African Union Suspends Madagascar After Alleged Coup

The African Union on Friday suspended Madagascar from the continental body, saying the replacement of the island nation's president by an army-backed politician constitutes a coup.

The union's decision follows the declaration a day earlier by Southern African nations that they will not recognize Madagascar's new leader, Andry Rajoelina.

The Southern African Development Community also urged the AU and the international community not to recognize Rajoelina as president and called for a return to "democratic and constitutional rule in the shortest time possible."

The AU's second most important body, the Peace and Security Council, has given Madagascar six months to restore a constitutional government, probably through elections, said Bruno Nongoma Zidouemba, the council's temporary chairman.

If it does not comply, the AU will consider imposing sanctions on the Indian Ocean island's leaders, Zidouemba told reporters.

"The council is of the opinion that what's occurred in Madagascar entered into the definition of an unconstitutional change of government," said Zidouemba, Burkina Faso's ambassador to the AU.

He said the AU had also asked foreign governments, including France, which has supported the new president, to stand by the AU's position.

On Thursday, the United States also said it would reconsider aid to the island nation.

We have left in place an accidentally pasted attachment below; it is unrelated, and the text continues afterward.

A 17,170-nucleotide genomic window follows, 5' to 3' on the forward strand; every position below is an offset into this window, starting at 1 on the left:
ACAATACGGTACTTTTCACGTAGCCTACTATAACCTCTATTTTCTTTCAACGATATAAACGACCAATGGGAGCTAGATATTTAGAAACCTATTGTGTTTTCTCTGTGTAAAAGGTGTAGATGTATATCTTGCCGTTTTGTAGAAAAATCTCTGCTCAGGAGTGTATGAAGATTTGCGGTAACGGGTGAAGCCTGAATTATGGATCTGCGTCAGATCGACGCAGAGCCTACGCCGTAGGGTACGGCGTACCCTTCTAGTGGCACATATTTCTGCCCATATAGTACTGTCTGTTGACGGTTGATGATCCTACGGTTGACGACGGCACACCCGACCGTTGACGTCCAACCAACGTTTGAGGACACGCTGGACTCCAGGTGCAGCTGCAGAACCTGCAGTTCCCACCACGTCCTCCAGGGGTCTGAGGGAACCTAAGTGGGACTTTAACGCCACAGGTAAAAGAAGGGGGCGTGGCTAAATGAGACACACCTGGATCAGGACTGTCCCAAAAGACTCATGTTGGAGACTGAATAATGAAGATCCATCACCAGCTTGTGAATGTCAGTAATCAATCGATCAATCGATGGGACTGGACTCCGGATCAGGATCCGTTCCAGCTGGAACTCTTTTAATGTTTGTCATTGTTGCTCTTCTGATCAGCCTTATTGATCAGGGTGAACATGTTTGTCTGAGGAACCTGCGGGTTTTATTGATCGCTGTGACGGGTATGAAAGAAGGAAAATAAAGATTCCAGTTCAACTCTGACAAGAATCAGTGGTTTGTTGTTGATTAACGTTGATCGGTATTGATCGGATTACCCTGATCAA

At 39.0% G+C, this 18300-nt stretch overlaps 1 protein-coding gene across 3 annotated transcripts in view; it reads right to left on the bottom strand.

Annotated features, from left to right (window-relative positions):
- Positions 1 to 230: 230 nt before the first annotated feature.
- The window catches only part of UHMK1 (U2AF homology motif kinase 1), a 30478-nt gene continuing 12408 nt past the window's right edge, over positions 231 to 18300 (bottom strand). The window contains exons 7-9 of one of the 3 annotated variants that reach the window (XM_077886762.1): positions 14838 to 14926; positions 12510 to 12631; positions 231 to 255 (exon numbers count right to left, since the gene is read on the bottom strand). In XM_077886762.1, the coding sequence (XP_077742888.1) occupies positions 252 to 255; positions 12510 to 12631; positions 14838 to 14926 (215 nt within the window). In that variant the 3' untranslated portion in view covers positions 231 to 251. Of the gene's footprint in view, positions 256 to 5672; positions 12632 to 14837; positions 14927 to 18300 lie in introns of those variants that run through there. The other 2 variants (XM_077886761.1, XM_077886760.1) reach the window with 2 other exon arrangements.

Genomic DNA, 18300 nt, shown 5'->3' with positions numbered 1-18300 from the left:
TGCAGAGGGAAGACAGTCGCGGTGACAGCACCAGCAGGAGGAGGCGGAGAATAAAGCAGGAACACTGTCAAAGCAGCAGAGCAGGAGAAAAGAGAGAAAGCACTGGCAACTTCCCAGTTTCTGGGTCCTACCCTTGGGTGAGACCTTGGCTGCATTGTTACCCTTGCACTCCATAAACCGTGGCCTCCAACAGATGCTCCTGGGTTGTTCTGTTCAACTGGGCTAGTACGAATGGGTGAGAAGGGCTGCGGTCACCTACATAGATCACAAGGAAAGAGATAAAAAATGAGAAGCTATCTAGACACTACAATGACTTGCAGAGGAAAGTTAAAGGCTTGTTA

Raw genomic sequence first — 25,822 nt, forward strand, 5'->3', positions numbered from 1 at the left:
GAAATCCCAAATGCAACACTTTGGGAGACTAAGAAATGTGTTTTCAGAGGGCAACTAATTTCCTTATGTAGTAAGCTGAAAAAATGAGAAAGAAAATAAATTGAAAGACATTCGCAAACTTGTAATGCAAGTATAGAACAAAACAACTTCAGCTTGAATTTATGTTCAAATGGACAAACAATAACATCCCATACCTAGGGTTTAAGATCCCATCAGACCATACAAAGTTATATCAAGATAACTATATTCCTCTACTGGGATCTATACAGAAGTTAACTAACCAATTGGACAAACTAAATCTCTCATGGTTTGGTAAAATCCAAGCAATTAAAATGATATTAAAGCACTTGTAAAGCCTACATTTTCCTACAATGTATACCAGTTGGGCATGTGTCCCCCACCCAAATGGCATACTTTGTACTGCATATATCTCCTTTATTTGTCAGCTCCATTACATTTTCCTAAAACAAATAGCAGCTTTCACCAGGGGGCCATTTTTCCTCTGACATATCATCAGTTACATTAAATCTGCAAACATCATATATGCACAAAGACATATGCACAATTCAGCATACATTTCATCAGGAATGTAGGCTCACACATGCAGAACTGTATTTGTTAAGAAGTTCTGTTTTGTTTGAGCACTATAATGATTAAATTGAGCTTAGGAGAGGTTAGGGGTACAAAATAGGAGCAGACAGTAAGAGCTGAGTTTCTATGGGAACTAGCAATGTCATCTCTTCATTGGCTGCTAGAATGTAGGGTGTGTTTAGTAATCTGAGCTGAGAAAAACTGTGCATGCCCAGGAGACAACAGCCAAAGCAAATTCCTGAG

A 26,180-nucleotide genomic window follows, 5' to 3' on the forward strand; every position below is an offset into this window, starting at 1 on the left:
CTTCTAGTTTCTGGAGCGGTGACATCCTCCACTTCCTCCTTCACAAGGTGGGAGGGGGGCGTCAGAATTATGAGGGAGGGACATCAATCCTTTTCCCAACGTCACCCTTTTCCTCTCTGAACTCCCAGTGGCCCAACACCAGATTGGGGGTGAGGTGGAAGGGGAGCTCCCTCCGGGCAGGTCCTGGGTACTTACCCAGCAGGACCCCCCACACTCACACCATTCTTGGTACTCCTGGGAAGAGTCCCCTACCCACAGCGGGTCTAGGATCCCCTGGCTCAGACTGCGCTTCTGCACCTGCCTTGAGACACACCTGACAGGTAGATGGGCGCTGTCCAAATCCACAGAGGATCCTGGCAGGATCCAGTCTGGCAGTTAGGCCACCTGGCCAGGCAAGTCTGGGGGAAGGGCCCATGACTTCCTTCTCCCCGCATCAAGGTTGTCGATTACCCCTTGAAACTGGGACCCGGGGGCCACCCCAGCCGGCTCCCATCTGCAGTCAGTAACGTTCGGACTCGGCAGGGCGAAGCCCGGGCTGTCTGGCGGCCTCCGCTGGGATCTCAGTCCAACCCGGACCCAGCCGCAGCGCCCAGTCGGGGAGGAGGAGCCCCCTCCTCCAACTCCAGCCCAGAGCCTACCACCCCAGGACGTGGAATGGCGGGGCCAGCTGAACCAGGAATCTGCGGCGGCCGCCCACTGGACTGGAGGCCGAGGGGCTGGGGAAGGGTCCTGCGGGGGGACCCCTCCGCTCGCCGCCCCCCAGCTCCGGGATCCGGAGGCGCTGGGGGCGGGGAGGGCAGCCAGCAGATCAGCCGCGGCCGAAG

When asked if the AU would still permit Madagascar to host the AU summit in June or July, an AU commission official was vague.

"I cannot speculate at this point in time," said Geofrey Mugumya, the peace and security department director. "But anything could happen."

After months of street protests, Marc Ravalomanana resigned as Madagascar's president Tuesday and placed power in the hands of the military. Within hours, the military announced it was making opposition leader Rajoelina the country's new president.

Rajoelina has accused his ousted rival of misspending public funds and undermining democracy. He says his rise was a victory for "true democracy" over dictatorship and has promised new elections within two years.

France, Madagascar's former colonial power and biggest donor, said two years was too long to wait for elections.

Ravalomanana had accused Rajoelina of seeking power by unconstitutional means, since under the constitution the 34-year-old opposition leader was too young to become president.